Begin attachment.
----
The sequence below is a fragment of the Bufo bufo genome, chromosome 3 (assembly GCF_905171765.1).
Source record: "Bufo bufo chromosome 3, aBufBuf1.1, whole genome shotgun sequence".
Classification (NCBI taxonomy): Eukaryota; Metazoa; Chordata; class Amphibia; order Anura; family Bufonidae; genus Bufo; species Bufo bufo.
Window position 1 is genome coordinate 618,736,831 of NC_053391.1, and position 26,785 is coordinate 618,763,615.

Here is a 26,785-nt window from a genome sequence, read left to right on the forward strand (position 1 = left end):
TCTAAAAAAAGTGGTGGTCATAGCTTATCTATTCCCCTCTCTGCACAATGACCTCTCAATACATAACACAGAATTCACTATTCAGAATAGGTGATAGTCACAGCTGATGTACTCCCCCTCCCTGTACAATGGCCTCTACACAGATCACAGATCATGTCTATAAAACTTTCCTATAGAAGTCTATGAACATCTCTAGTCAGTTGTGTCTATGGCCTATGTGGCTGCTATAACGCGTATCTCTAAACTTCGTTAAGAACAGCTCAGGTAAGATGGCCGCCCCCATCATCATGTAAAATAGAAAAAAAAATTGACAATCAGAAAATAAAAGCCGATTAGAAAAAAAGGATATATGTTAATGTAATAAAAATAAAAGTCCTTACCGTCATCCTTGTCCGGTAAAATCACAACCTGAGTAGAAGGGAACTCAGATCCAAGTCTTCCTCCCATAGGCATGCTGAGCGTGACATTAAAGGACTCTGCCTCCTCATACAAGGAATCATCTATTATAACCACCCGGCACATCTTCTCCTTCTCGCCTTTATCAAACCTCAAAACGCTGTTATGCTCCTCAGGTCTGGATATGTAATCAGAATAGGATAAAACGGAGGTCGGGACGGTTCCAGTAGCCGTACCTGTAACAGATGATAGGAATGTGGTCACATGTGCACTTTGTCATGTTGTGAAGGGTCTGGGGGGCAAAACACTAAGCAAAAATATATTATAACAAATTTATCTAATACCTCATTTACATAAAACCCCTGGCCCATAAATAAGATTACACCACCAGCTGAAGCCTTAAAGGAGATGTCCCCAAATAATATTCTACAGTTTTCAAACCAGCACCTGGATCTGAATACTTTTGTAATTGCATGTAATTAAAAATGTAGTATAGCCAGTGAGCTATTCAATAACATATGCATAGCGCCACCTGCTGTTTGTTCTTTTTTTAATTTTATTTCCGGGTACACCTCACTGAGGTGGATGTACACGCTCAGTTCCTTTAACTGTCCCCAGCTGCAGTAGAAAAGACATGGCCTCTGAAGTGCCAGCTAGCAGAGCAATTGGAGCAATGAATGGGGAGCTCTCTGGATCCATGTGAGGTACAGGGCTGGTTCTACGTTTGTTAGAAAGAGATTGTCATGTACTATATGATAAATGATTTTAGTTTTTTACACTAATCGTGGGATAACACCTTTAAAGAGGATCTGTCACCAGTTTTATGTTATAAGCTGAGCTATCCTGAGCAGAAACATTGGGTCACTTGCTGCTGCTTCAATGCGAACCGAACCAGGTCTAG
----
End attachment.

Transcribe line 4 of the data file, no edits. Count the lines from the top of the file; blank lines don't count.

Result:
Window position 1 is genome coordinate 618,736,831 of NC_053391.1, and position 26,785 is coordinate 618,763,615.